The Simulation Age
(Informally dedicated with thanks to the courageous folks of the Occupy Wall Street and other global “Occupy” movements – frontline warriors in the War Against Simulation.)
I recently bought a frozen pizza. When I opened it, the pizza was half the size of the box. I felt cheated. Despite the fact that the wrapping was probably more expensive to produce than the pizza, the inexorable logic of the capitalist growth mantra meant that more and more profit had to be squeezed out of what was basically a pretty fixed paradigm: pizza of diameter X, sold in box of width Y, for price Z. Taken logically, the end result of this process will be a massive, gorgeous, whopping pizza box, with a tiny pill inside tasting mildly of pizza. And then the frozen pizza company will collapse.
Before that collapse, however, we’ll have entered the era of “simulated pizzas”.
This is a tendency I see everywhere these days. Even (damn my fuddy-duddy ear!) in popular music, where increasingly it’s the superfices of the pop music industry which are recreated before us – adoring crowds, super-lazorlight concerts, gorgeously pneumatic and sexed-to-the-max stars – while the substance, the musical content, degrades into a kind of vanilla blandness, mixed by professional muzoes in a slick corporate studio somewhere, to a tried and tested formula which will ‘get the kids going’. The music industry too is becoming a simulation of itself – and the consumer turns away, the money spent on it decreases, and so the business investment dwindles further. Eventually, music becomes a gorgeously glitzy 3 minute extravaganza of sex, lights, and dancing, but the tune is exactly the same as the last time. Simulated pop.
And even the news! In true Soviet, 1984 fashion, our news pundits peddle lies and distortions with little bearing on our experienced reality, so much so that I wonder who they’re talking to. Most of us living in the real world don’t experience an economic recovery; most of us don’t see a great mysterious overseas threat; most of us see massively higher day-to-day inflation than the laughably bogus government figures suggest; most of us aren’t that bothered about the pointless self-referential sensationalism the media invents to fill the “news hour”. So who are they talking to? They must have an audience in mind. And they do – a “simulated audience”, an ideal consumer of the fictitious broadcasts they invent. Simulated news for simulated people.
At the same time, the internet is burgeoning with news, music, art, blogs, thinking, all produced by individuals existing outside the pizza-box capitalist paradigm. People are awakening to our “simulated economy”, where those who work and pay tax get poorer, to the benefit of those – the bankers, the corporates – who break the laws, receive endless taxpayer handouts, and get rich. All around the world we have protests – online, Occupying Wall Street and other economic centres, a sudden solidarity in the face of a pernicious threat which is hollowing our lives from within, turning them into mere simulations of wealth, liberty, and happiness. We’re creating a direct route between creator and consumer, unmediated by an ideologically- and commercially-motivated “packager” sucking the value out of every transaction. The more the Simulation Age squeezes the life out of reality, the more reality turns its back on the Simulation Age and creates an alternative paradigm, leaving the Simulators to wither, and die on the vine.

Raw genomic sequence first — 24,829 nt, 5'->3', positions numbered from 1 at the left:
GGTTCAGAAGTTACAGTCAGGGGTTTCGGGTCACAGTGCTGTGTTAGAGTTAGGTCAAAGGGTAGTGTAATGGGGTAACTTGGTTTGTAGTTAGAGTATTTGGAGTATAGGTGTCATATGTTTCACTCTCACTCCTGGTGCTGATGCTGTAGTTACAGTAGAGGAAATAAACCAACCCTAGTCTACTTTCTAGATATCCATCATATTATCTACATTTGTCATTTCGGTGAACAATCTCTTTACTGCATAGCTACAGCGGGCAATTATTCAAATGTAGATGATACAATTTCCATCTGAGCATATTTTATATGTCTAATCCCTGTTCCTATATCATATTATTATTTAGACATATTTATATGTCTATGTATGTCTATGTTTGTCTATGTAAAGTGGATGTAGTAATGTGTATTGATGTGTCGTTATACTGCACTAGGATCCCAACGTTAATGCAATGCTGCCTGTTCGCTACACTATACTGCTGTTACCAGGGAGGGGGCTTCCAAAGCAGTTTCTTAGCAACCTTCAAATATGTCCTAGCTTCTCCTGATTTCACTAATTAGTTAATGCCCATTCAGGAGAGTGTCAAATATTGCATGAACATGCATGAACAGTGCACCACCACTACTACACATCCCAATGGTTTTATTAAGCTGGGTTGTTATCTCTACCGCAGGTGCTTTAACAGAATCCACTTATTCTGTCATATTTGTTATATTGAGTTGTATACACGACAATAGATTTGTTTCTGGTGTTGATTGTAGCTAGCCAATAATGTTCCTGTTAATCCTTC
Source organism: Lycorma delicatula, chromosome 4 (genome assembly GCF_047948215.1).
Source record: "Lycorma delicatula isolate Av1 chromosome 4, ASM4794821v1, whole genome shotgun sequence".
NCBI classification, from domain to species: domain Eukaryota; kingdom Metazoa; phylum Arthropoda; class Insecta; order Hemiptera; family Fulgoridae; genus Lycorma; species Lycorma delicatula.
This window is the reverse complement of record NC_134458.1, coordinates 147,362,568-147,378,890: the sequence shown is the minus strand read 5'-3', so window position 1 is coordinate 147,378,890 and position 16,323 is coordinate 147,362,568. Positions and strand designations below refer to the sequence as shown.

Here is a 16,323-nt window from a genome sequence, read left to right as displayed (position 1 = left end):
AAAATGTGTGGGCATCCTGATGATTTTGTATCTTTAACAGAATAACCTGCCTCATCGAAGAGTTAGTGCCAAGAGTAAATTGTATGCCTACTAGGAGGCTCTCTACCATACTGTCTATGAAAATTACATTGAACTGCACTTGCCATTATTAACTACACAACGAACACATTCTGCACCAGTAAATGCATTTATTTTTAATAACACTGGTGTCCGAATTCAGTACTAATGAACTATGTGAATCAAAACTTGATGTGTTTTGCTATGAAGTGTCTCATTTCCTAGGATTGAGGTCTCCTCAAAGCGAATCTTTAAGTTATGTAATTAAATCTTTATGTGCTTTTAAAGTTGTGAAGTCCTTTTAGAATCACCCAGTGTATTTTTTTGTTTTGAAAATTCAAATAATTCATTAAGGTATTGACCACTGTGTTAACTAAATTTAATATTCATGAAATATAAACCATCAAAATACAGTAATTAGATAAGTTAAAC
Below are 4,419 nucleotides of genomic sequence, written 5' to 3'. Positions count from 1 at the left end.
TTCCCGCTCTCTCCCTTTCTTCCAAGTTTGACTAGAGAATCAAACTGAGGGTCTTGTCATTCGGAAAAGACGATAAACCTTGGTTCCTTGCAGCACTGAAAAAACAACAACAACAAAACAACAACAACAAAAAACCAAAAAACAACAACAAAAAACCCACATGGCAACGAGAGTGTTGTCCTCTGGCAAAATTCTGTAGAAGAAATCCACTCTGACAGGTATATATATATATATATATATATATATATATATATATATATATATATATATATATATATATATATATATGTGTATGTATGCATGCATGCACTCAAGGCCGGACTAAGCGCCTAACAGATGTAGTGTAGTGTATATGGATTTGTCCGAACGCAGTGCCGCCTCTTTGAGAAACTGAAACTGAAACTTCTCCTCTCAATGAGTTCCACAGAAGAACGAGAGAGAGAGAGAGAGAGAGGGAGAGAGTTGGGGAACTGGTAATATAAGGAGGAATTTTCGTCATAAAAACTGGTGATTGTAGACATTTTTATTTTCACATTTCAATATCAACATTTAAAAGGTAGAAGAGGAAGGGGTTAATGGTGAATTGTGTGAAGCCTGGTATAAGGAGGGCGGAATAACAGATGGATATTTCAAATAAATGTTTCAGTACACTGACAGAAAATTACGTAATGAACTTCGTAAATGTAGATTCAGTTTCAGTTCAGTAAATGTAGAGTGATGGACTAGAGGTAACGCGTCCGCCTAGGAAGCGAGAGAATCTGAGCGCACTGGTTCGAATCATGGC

When we write, we knowingly produce simulations: artificial realities, with a semblance of existence. But, beneath, what they say is true: psychologically true, emotionally true, philosophically true. We might be writing about fantasy worlds of elves and magic, or science-fiction universes of alt-humans and techno-immortals, or superhumans battling global villains and saving society from destruction; but, on a deep level, what we write has to be true – it has to be understandable, acceptable, meaningful to the reader. If our spacefarers don’t deal with life in credible ways, no amount of technobabble will make the tale ring true; but if their lives are believable, compelling, they tell us something about ourselves and our own condition, we as readers can handle any amount of artifice.
That’s a paradox. On the one hand, we have our modern post-capitalist frenzy, using the accoutrements of reality to create a scarcely believable simulation of that reality, from which people are turning away in droves. Then, on the other, we have modern-day fiction, using the accoutrements of simulation to tell believable tales of reality. We create myths and fictions to tell ourselves the truth.
And, like matter and anti-matter, when lies meet truth in the Simulation Age, they explode in a blinding burst of energy. But destructive or creative energy? There’s the rub. And that’s what we, as creators and consumers of our own stories, get to decide. And in the streets of cities all around the world, in online communities and physical world families and fellowships, that decision is being played out today.
There’s a lot to play for. Simulation or reality? Choose now.